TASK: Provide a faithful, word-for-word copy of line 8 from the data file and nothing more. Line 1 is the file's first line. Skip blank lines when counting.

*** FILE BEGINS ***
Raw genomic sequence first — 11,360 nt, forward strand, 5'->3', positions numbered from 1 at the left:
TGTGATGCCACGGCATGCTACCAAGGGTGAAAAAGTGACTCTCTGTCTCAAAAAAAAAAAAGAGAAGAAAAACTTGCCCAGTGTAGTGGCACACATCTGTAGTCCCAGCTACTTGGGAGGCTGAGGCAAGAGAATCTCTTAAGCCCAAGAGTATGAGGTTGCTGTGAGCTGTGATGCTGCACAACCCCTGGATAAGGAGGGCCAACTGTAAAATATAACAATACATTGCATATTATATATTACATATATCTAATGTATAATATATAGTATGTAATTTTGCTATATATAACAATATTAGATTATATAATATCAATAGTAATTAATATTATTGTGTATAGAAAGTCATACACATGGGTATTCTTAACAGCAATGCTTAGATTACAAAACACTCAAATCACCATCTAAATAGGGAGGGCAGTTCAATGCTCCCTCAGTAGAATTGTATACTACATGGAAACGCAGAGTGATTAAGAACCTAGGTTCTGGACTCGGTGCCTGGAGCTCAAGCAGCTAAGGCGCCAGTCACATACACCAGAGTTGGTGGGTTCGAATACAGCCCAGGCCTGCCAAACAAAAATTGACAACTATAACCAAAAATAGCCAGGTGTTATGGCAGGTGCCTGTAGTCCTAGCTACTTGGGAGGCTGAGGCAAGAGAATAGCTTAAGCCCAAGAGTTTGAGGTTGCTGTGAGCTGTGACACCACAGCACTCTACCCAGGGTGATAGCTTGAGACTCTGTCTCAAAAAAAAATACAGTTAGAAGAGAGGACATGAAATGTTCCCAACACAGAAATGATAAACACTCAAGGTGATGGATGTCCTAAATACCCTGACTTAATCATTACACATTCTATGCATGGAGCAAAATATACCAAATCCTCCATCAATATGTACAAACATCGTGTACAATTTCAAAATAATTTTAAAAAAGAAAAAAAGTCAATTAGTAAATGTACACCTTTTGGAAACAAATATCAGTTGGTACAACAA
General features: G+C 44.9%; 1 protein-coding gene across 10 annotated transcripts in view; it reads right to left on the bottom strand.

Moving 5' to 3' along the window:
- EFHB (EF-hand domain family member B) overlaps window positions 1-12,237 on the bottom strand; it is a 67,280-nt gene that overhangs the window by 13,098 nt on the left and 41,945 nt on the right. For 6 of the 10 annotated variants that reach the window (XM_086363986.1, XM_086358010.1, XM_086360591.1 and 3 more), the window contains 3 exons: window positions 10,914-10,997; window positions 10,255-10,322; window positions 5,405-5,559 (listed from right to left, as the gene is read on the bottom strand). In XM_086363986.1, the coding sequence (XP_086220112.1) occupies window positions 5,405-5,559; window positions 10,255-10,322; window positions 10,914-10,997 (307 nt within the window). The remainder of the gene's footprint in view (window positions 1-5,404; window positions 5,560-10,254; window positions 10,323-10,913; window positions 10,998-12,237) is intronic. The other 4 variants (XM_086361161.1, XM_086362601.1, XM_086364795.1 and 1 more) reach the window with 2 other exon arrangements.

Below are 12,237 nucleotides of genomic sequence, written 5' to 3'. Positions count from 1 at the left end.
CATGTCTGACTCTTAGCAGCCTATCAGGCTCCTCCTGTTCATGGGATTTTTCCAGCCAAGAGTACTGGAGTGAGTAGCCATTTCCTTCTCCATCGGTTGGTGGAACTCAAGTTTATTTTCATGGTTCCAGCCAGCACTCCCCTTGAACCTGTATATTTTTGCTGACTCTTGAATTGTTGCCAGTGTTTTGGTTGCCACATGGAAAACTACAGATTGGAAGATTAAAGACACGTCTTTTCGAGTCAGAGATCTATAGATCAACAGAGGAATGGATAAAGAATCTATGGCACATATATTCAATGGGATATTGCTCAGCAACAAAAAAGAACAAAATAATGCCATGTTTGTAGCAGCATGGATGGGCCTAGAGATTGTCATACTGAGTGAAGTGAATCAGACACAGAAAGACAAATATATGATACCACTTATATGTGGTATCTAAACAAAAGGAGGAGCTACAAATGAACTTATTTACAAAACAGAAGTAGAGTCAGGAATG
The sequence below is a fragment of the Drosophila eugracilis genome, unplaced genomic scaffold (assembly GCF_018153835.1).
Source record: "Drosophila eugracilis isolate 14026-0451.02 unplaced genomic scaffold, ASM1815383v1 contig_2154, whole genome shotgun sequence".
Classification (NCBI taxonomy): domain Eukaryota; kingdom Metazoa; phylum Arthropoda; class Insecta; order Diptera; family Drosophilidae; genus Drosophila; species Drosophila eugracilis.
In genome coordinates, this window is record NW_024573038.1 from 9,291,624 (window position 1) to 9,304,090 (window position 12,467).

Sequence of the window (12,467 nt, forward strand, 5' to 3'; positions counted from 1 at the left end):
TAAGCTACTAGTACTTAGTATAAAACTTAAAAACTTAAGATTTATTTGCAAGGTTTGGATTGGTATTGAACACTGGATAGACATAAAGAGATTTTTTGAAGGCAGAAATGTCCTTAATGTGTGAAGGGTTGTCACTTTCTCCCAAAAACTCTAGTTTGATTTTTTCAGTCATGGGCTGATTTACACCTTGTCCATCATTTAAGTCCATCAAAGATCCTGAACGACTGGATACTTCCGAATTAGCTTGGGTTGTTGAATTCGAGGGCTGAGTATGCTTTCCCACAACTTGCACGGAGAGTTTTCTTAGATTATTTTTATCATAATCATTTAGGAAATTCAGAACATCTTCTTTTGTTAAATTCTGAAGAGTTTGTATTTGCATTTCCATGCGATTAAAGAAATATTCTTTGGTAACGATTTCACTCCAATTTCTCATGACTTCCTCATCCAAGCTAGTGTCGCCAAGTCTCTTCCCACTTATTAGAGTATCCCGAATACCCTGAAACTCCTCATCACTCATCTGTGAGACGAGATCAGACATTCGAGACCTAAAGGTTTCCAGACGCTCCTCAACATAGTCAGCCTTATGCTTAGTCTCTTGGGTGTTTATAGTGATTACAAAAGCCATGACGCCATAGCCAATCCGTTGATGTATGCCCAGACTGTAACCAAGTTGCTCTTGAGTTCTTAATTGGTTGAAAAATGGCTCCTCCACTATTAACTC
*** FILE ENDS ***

The sequence below is a fragment of the Drosophila eugracilis genome, unplaced genomic scaffold (assembly GCF_018153835.1).